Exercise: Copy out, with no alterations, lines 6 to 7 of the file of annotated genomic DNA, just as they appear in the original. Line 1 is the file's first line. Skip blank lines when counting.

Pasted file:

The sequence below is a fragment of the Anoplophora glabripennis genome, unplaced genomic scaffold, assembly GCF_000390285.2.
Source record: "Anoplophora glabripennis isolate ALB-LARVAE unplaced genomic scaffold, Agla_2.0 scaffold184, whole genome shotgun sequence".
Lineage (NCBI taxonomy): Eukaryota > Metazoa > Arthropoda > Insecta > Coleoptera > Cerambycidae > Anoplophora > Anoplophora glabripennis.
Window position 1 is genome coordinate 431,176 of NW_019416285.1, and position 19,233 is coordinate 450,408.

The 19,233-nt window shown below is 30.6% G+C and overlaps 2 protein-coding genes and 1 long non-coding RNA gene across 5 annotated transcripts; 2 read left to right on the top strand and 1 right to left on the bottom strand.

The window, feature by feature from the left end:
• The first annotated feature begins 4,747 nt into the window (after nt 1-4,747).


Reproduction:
The window, feature by feature from the left end:
• The first annotated feature begins 4,747 nt into the window (after nt 1-4,747).